Three years into his NFL career, Packers safety Morgan Burnett has made little impact on a Packers defense that struggled mightily in 2011 and has been Jekkyl and Hyde so far in 2012.
Burnett's performance Sunday in Indianapolis was a microcosm for his struggles early in his career as he was targeted in coverage six times and gave up five receptions for 59 yards, according to ProFootballFocus.com (subscription necessary). Three of those receptions were to Reggie Wayne who toasted the Packers secondary to the tune of 13 receptions for 212 yards.
It was the second consecutive poor showing by Burnett who also gave up four receptions on five targets a touchdown the previous week to Drew Brees. On the season, opposing quarterbacks have a passer rating of 112.6 when throwing in Burnett's direction.
There aren't many full-time players on the Packers who almost never come off the field. On Sunday for instance, Burnett was only one of four Packers who were on the field for all 100 defensive snaps joining Clay Matthews, Charles Woodson and Tramon Williams.
The difference between Matthews, Woodson, Williams and Burnett, however, is that the former are Pro Bowl players (two of whom have finished either first or second in the NFL's Defensive Player of the Year voting) while the latter has barely proven himself as a starter let alone a Pro Bowler.
Granted, Burnett's career is still young, he's been hampered by injuries in the past and there's still plenty of time to become an elite player, but it's time for the light bulb to go on if the Packers defense is going to show some major improvement.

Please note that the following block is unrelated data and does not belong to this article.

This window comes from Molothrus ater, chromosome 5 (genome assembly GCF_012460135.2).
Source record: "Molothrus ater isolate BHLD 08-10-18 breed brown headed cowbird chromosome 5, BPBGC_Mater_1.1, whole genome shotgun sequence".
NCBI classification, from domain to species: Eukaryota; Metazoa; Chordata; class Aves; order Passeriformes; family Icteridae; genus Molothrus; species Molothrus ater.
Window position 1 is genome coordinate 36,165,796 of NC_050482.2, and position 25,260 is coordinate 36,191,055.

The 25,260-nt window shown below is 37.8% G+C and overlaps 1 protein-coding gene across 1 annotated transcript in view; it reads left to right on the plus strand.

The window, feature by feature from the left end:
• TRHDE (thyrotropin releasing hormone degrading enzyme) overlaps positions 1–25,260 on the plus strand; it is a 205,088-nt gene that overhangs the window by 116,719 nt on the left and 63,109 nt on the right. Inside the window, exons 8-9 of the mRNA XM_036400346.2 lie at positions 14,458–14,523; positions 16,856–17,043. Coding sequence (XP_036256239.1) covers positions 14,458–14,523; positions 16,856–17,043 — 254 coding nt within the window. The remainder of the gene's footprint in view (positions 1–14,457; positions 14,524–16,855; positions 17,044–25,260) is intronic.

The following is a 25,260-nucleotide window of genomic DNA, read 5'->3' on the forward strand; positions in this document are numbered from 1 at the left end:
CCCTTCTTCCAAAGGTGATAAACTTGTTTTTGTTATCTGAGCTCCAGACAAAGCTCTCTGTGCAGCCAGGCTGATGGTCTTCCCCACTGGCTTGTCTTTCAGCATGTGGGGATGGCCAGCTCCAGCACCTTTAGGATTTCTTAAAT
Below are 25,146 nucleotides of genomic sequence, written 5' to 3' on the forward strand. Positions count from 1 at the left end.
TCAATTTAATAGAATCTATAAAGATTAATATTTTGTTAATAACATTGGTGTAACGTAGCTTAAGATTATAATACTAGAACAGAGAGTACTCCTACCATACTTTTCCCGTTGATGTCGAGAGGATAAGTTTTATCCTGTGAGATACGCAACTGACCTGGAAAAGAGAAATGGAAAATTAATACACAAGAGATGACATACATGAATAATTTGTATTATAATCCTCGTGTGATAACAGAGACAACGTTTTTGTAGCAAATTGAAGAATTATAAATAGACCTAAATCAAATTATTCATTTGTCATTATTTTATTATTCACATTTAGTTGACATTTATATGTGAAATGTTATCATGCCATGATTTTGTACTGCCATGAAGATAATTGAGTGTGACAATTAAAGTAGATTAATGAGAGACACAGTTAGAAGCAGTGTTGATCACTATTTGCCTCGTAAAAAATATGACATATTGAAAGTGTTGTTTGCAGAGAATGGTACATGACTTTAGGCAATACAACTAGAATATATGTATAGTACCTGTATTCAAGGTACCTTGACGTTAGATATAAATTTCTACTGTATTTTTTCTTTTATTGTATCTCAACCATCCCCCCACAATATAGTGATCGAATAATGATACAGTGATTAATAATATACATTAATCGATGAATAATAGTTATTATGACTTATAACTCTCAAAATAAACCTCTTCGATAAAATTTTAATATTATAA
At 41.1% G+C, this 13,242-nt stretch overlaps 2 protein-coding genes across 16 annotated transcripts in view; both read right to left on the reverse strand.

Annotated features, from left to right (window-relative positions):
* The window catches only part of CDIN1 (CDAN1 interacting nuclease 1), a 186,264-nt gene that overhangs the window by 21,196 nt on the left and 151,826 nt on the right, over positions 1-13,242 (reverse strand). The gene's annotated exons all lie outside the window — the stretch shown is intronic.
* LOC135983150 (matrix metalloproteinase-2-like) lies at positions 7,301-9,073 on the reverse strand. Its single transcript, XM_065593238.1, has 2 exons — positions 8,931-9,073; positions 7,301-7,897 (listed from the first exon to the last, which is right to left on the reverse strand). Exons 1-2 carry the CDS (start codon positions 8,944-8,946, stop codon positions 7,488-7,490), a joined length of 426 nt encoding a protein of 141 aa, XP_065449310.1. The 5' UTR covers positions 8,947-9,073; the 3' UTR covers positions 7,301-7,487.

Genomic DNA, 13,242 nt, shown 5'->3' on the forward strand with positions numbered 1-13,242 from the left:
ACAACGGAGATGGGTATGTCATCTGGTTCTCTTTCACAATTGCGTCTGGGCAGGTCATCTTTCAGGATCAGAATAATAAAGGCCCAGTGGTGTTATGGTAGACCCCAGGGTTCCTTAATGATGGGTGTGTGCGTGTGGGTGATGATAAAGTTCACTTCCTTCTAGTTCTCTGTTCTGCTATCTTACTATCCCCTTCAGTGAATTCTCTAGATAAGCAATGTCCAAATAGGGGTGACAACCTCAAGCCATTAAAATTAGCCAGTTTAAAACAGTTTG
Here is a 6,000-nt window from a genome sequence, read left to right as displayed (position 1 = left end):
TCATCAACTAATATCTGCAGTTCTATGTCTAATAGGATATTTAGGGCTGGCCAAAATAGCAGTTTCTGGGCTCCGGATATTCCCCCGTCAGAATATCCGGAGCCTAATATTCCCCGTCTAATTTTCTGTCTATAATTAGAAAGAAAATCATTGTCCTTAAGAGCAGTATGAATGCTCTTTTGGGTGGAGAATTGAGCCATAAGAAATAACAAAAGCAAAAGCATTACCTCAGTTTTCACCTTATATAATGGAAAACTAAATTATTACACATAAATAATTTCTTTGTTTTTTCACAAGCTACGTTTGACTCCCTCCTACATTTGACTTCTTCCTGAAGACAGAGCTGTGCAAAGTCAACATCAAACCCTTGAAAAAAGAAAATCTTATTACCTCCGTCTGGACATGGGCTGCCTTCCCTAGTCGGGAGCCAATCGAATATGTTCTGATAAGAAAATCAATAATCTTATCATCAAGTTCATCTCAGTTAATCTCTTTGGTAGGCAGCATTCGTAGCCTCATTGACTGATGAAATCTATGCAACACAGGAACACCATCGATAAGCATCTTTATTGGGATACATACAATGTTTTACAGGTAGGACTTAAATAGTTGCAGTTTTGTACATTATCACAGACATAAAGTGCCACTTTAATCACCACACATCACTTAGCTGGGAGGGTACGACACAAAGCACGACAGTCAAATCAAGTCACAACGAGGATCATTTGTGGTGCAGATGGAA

To be sure, great Packers safeties like Nick Collins, Darren Sharper and LeRoy Butler didn't start playing at a high level until their third year or later, but things are going to have to click soon if Burnett is going to join the likes of them.
The issue is, the Packers are relying upon Burnett to be a three-down player, and he's just not playing like one. He's starting to gain a reputation very similar to A.J. Hawk as someone who's failing to come up with the big play whether it's interceptions, forced fumbles or sacks.
Of Burnett's four career interceptions (all of them coming prior to the current season) none have been all that impressive.
As a player who has been a starter since Week 1 of his rookie season and came out of college known for being a ballhawk, more has been expected of Burnett.
Where is the sideline-to-sideline range? Where are the interceptions that are the result of jumping a pass route? Where are perfectly-timed hits that arrive as soon as the ball does?
Maybe there have been glimpses of big plays from Burnett or solid play coming in spurts, but he has yet to be a consistent force in the Packers secondary.
The Packers defense gave up the most passing yards in the history of the NFL last season, and Morgan Burnett was one of many culprits. But the defense also made up for it by coming up with a league-leading 31 interceptions.
So far in 2012, the Packers only have five interceptions, and four of them were gifts from Bears quarterback Jay Cutler. The burden is on Burnett and the rest of the secondary to start helping the Packers win the turnover battle.
Burnett's job isn't in jeopardy, at least not for the time being. There's no one on the team that's going to steal away playing time from him anytime soon.
But the clock is ticking on the young Packers safety. If he doesn't step up his play before the end of the season, the Packers are going to have to look to upgrade the position in the offseason.
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